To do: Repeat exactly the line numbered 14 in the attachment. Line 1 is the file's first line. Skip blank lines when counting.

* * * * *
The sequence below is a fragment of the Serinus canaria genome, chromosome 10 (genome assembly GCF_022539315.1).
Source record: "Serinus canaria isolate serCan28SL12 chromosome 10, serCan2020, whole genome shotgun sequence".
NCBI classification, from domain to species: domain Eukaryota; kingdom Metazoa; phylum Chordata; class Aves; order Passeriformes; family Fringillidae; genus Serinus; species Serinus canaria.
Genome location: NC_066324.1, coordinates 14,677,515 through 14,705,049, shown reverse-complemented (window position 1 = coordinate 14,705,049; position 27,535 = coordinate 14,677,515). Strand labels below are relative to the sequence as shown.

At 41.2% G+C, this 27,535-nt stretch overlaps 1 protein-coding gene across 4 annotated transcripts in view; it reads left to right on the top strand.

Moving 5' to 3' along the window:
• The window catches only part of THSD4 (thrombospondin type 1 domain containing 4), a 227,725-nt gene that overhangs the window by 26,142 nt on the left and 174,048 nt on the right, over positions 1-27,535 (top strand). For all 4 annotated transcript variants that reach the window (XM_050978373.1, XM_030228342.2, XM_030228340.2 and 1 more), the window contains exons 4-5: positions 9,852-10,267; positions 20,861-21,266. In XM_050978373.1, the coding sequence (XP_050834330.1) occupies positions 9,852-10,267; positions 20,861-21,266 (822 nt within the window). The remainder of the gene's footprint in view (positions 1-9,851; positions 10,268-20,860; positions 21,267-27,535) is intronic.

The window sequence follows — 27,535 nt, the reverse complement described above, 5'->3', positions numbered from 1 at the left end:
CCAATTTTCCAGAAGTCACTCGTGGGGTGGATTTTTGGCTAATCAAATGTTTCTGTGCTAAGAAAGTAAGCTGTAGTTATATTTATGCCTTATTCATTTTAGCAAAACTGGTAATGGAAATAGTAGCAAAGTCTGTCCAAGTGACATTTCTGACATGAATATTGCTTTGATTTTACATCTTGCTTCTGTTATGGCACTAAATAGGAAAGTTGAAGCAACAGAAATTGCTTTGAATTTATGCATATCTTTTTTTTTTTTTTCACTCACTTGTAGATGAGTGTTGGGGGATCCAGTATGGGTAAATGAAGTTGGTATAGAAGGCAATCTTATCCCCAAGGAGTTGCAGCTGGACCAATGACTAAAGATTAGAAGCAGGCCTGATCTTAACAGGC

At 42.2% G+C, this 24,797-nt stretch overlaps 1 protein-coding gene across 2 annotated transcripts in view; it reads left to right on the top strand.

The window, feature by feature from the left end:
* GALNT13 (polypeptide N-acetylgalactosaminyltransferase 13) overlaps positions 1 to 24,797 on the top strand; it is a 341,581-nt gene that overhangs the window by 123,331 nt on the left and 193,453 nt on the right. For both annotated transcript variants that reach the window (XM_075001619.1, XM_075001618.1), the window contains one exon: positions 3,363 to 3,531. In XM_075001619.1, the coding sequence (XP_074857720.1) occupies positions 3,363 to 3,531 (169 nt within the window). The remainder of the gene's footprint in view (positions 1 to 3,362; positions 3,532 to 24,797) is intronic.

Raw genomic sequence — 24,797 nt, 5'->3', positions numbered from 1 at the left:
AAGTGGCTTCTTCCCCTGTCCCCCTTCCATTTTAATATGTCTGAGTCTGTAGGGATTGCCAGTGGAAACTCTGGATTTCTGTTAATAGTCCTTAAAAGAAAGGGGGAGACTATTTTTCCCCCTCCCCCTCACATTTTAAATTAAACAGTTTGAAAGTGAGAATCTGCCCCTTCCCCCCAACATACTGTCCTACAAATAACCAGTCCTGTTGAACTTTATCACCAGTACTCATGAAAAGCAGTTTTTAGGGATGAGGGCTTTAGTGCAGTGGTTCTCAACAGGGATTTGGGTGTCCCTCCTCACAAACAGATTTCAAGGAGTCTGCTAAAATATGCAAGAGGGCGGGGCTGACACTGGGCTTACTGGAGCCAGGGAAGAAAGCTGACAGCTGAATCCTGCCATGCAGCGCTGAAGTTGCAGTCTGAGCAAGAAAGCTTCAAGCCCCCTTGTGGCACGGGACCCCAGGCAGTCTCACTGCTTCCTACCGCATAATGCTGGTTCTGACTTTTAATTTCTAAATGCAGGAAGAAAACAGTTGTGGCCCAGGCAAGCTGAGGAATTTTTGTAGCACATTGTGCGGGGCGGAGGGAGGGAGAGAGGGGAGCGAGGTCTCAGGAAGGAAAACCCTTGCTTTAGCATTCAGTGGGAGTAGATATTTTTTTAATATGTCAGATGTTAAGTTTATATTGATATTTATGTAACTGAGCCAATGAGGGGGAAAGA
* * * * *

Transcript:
AAGTGGCTTCTTCCCCTGTCCCCCTTCCATTTTAATATGTCTGAGTCTGTAGGGATTGCCAGTGGAAACTCTGGATTTCTGTTAATAGTCCTTAAAAGAAAGGGGGAGACTATTTTTCCCCCTCCCCCTCACATTTTAAATTAAACAGTTTGAAAGTGAGAATCTGCCCCTTCCCCCCAACATACTGTCCTACAAATAACCAGTCCTGTTGAACTTTATCACCAGTACTCATGAAAAGCAGTTTTTAGGGATGAGGGCTTTAGTGCAGTGGTTCTCAACAGGGATTTGGGTGTCCCTCCTCACAAACAGATTTCAAGGAGTCTGCTAAAATATGCAAGAGGGCGGGGCTGACACTGGGCTTACTGGAGCCAGGGAAGAAAGCTGACAGCTGAATCCTGCCATGCAGCGCTGAAGTTGCAGTCTGAGCAAGAAAGCTTCAAGCCCCCTTGTGGCACGGGACCCCAGGCAGTCTCACTGCTTCCTACCGCATAATGCTGGTTCTGACTTTTAATTTCTAAATGCAGGAAGAAAACAGTTGTGGCCCAGGCAAGCTGAGGAATTTTTGTAGCACATTGTGCGGGGCGGAGGGAGGGAGAGAGGGGAGCGAGGTCTCAGGAAGGAAAACCCTTGCTTTAGCATTCAGTGGGAGTAGATATTTTTTTAATATGTCAGATGTTAAGTTTATATTGATATTTATGTAACTGAGCCAATGAGGGGGAAAGA